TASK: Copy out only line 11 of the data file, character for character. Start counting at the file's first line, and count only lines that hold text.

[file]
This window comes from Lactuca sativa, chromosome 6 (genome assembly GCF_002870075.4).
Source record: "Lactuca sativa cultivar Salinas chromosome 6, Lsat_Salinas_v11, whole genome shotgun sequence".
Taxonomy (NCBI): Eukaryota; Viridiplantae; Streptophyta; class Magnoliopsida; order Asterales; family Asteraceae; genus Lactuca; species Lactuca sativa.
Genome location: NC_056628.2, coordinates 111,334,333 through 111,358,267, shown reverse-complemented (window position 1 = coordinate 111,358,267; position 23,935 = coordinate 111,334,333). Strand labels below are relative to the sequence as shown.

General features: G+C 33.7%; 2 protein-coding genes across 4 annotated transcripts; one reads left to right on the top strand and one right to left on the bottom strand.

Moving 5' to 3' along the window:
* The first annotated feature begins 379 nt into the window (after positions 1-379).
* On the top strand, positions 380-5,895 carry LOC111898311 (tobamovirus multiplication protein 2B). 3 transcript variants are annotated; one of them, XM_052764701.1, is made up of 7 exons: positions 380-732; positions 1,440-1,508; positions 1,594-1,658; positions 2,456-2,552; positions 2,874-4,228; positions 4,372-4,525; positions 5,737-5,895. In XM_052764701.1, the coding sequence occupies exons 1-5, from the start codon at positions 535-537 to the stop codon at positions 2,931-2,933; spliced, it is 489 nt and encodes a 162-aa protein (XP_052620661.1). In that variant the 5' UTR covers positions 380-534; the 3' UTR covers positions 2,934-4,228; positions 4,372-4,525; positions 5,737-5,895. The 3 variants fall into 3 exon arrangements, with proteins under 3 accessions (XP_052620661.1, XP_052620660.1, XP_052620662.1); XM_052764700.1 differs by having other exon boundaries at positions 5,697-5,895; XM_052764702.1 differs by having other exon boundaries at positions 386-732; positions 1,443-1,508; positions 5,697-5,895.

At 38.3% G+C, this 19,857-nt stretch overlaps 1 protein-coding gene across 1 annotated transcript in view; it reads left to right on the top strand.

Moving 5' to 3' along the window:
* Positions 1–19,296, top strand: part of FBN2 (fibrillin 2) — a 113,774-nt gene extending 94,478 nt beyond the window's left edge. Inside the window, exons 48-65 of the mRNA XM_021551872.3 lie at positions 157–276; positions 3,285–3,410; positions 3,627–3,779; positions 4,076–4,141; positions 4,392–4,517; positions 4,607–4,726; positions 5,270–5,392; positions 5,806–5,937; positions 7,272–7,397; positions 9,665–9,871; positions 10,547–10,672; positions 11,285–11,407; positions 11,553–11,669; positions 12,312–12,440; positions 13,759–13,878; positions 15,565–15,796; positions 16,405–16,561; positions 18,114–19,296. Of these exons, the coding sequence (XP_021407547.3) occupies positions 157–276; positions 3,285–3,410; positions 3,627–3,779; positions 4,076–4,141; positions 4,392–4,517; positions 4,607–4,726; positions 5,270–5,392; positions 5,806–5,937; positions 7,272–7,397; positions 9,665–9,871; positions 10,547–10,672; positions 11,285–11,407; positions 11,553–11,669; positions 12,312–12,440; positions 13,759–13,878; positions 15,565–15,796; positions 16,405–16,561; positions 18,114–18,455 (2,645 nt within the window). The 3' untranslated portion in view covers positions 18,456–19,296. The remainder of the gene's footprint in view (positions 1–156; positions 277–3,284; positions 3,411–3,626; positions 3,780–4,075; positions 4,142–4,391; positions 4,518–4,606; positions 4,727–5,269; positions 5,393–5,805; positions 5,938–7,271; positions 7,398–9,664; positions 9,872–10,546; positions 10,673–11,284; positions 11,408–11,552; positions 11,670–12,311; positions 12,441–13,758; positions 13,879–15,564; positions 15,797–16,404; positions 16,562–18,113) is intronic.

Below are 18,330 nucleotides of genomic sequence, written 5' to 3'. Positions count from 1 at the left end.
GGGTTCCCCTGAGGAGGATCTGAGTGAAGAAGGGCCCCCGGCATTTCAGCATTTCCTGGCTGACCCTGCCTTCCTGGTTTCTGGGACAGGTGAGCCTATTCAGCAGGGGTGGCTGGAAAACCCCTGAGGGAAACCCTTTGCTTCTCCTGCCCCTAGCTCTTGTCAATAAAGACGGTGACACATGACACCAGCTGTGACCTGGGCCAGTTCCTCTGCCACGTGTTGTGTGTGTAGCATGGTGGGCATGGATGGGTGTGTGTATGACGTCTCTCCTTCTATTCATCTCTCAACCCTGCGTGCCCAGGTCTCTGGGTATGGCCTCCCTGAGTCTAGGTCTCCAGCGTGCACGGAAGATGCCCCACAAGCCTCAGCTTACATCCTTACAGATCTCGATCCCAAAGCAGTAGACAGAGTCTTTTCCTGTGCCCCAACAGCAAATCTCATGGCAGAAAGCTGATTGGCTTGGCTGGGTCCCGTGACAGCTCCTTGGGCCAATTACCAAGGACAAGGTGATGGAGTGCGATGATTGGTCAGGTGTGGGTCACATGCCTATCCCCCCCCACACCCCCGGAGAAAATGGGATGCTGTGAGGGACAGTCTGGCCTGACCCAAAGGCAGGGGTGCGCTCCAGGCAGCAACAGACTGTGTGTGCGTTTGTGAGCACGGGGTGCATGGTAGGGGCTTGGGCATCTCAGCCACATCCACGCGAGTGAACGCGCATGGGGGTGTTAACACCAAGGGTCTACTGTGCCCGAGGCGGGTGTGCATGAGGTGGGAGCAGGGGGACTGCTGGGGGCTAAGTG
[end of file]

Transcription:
* Positions 1–19,296, top strand: part of FBN2 (fibrillin 2) — a 113,774-nt gene extending 94,478 nt beyond the window's left edge. Inside the window, exons 48-65 of the mRNA XM_021551872.3 lie at positions 157–276; positions 3,285–3,410; positions 3,627–3,779; positions 4,076–4,141; positions 4,392–4,517; positions 4,607–4,726; positions 5,270–5,392; positions 5,806–5,937; positions 7,272–7,397; positions 9,665–9,871; positions 10,547–10,672; positions 11,285–11,407; positions 11,553–11,669; positions 12,312–12,440; positions 13,759–13,878; positions 15,565–15,796; positions 16,405–16,561; positions 18,114–19,296. Of these exons, the coding sequence (XP_021407547.3) occupies positions 157–276; positions 3,285–3,410; positions 3,627–3,779; positions 4,076–4,141; positions 4,392–4,517; positions 4,607–4,726; positions 5,270–5,392; positions 5,806–5,937; positions 7,272–7,397; positions 9,665–9,871; positions 10,547–10,672; positions 11,285–11,407; positions 11,553–11,669; positions 12,312–12,440; positions 13,759–13,878; positions 15,565–15,796; positions 16,405–16,561; positions 18,114–18,455 (2,645 nt within the window). The 3' untranslated portion in view covers positions 18,456–19,296. The remainder of the gene's footprint in view (positions 1–156; positions 277–3,284; positions 3,411–3,626; positions 3,780–4,075; positions 4,142–4,391; positions 4,518–4,606; positions 4,727–5,269; positions 5,393–5,805; positions 5,938–7,271; positions 7,398–9,664; positions 9,872–10,546; positions 10,673–11,284; positions 11,408–11,552; positions 11,670–12,311; positions 12,441–13,758; positions 13,879–15,564; positions 15,797–16,404; positions 16,562–18,113) is intronic.